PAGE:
The weekly number of new COVID-19 cases in Malta has dropped to levels which are similar to the number of cases found two and three weeks ago, but social distancing remains key to keeping Malta’s curve down, statistician Vincent Marmara said in the first of his exclusive weekly analysis with The Malta Independent on Sunday.
With 72 cases between Friday 10 April and Friday 17 April – the sixth week since the first case of COVID-19 was confirmed in Malta – the weekly case count has decreased significantly from the 148 new cases found the week before.
The case count for this past week is however very similar to the case counts in the third and fourth week of the outbreak, when 75 and 63 new cases were found respectively, Marmara’s analysis finds.
“This means that if we keep seeing this weekly count decreasing, then the fifth week of the outbreak was the peak in our first wave – and I must emphasise this point; we may have a second wave like we are seeing in other countries where cases decreased, but then increased again after measures were relaxed,” Marmara explains.
Malta’s total case count as of Saturday is of 426 cases, of which 324 are active. 99 people have officially recovered while another three have unfortunately passed away.
Marmara noted that the principal aim of all the measures currently in place is to keep Malta’s curve down and in fact, he said, our curve is lower than that in countries such as Italy, Spain, or the United Kingdom.
“However, this is all dependent on applying social distancing measures properly so that we can effectively control the spread of the virus in the country,” he observed.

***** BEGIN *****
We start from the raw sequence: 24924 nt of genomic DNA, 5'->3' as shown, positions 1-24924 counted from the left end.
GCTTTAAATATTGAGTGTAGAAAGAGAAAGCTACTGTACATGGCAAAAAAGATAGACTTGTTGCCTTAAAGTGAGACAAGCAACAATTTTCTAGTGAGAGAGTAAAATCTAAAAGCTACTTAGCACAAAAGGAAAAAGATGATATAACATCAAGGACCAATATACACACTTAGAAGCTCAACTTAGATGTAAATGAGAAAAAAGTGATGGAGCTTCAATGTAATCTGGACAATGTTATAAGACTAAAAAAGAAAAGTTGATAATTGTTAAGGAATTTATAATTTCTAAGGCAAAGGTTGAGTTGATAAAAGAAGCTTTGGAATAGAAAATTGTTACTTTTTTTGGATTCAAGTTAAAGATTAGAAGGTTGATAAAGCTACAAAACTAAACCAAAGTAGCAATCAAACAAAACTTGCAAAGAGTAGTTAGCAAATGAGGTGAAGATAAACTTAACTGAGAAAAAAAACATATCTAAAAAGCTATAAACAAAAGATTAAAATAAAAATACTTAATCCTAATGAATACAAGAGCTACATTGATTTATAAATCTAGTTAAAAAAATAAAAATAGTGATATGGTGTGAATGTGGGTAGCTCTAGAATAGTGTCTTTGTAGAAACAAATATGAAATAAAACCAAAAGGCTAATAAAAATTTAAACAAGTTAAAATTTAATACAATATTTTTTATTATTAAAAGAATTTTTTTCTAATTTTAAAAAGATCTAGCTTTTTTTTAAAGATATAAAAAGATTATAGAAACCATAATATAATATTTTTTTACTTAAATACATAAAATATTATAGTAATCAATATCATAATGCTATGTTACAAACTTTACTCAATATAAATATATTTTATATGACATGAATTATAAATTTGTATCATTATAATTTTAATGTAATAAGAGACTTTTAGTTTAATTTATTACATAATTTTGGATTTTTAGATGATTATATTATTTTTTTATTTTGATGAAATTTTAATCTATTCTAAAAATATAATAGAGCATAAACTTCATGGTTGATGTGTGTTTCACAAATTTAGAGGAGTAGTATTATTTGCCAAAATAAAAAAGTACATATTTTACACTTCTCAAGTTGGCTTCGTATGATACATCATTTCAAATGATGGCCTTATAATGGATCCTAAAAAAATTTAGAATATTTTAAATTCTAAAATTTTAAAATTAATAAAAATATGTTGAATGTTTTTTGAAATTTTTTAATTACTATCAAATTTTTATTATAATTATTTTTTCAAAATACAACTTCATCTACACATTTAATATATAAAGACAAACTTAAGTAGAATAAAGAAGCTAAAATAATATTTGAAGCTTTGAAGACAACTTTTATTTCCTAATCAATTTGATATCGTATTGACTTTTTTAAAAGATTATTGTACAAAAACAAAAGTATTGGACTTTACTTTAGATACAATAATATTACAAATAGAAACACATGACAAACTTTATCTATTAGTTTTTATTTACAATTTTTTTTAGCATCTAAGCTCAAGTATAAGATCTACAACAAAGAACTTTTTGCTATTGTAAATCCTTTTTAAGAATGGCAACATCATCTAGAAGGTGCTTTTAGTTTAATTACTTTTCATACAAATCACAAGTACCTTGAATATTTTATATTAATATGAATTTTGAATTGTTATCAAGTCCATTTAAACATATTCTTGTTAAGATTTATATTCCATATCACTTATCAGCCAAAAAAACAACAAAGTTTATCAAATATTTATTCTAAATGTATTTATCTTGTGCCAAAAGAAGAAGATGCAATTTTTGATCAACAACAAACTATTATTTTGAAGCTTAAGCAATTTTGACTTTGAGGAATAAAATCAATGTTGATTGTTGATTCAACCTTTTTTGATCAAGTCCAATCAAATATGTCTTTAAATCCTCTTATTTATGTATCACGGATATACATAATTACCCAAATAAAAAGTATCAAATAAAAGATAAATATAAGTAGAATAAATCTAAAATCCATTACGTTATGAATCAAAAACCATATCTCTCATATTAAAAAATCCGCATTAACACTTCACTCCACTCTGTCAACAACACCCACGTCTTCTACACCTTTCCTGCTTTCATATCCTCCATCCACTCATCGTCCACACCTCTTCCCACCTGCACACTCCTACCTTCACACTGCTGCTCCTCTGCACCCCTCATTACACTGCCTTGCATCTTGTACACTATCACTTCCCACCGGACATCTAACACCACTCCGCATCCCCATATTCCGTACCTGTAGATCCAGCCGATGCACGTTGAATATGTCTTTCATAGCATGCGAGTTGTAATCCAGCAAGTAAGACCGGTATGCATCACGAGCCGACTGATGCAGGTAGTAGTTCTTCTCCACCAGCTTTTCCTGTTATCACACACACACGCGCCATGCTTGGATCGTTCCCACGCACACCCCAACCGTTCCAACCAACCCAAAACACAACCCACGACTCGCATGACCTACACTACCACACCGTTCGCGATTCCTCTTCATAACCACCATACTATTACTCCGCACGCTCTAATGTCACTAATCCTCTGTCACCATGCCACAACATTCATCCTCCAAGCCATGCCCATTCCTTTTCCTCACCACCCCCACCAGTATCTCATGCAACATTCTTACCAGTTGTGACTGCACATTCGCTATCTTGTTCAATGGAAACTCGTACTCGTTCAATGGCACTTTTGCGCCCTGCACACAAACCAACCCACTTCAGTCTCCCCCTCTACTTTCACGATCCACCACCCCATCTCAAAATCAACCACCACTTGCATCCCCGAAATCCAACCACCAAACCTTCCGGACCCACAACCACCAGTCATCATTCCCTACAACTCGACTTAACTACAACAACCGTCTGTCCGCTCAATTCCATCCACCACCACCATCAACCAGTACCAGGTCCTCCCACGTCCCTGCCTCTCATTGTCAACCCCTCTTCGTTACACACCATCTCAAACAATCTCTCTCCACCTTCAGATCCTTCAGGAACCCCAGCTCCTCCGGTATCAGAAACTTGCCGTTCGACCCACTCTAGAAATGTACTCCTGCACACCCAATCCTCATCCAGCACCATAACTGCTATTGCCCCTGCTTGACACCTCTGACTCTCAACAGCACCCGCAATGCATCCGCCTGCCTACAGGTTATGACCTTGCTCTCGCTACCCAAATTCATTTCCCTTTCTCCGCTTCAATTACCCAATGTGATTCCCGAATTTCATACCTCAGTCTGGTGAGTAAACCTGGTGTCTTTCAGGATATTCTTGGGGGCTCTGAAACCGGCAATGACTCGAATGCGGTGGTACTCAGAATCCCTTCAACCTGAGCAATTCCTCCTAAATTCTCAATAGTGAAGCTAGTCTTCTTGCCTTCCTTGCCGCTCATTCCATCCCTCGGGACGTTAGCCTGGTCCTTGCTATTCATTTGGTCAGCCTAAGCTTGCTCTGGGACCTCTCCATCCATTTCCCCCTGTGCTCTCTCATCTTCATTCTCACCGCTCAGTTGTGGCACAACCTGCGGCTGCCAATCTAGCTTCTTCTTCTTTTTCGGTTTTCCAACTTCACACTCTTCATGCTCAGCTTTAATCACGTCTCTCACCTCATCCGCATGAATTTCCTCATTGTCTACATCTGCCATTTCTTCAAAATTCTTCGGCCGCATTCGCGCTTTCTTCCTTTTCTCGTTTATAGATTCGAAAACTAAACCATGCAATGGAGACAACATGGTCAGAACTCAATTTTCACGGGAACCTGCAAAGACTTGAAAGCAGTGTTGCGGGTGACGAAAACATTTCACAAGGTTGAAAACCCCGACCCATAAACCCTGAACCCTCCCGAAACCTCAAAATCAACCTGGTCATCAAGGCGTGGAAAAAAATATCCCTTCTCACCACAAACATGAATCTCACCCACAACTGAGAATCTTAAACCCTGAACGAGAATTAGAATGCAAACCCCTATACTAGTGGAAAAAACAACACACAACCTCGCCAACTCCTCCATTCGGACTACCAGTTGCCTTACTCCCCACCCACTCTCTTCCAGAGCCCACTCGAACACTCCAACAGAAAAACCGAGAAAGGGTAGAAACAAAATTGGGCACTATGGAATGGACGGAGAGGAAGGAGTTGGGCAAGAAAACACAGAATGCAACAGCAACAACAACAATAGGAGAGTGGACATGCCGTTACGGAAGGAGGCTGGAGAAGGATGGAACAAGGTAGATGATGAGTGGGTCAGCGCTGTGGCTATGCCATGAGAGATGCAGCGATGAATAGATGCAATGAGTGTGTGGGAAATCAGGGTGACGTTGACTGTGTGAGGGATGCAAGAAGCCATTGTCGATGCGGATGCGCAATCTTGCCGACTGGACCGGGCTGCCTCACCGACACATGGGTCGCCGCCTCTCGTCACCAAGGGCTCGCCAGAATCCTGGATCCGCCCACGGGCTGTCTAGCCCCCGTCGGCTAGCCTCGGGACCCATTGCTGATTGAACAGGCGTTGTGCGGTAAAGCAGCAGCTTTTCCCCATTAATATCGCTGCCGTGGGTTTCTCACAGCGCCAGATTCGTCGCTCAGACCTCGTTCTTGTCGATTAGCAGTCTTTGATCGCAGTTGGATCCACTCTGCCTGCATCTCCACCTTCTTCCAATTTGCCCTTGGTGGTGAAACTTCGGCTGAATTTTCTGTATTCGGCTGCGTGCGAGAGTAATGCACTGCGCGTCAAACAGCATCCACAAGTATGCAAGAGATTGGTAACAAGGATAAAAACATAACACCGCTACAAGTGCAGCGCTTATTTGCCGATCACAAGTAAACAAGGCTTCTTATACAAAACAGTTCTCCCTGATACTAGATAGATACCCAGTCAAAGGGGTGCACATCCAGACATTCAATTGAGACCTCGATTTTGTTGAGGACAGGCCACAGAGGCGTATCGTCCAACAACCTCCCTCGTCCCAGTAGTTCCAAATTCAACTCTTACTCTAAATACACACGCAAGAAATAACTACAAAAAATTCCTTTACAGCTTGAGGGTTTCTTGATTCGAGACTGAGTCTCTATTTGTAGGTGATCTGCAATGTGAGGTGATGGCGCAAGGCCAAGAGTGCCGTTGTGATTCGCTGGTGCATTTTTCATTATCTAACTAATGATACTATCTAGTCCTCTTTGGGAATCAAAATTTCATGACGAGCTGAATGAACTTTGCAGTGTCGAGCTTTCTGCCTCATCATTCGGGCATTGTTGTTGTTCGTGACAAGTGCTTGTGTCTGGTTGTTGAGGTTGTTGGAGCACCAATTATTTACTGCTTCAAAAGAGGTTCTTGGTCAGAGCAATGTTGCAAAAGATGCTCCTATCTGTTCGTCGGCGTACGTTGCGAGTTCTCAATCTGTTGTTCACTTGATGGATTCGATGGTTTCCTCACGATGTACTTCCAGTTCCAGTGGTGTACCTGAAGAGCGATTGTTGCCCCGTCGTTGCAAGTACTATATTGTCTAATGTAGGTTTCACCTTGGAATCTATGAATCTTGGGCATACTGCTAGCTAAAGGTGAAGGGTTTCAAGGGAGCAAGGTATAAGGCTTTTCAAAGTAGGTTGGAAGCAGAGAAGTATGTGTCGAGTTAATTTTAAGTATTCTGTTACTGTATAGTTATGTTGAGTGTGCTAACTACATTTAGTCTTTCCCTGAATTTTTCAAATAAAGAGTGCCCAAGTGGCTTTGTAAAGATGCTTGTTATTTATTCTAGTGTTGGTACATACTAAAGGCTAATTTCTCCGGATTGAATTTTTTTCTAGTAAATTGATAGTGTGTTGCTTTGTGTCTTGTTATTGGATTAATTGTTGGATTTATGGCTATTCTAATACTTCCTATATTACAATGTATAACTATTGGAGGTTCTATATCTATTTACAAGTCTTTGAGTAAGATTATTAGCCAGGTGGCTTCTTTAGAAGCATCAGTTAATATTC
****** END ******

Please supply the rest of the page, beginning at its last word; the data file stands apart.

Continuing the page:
Marmara noted that, naturally, the curve and its nature is dependent on various factors. One such factor, for instance, is the existence of a particular cluster where there is a high number of cases, as has been the situation in the Ħal Far Open Centre. There are, so far, over 30 cases at the Open Centre, which is currently locked down completely. Such clusters would see the curve take another shape, meaning that the curve would have to be taken with that context in mind as well.
“Social distancing remains important as it controls the curve. If we do reduce the measures, it will be good to keep studying the effective reproduction ratio of the virus so that we can see how big the spread is in the country after the measures are reduced,” he said.
As measures are reduced, he noted, the situation must continue to be followed closely so that if there is indeed a second wave, it can be contained and controlled as much as possible – much like our own curve has been controlled so far.
He noted that the number of cases on a week-by-week basis will continue to give a clearer picture of the shape of Malta’s curve and where it lies.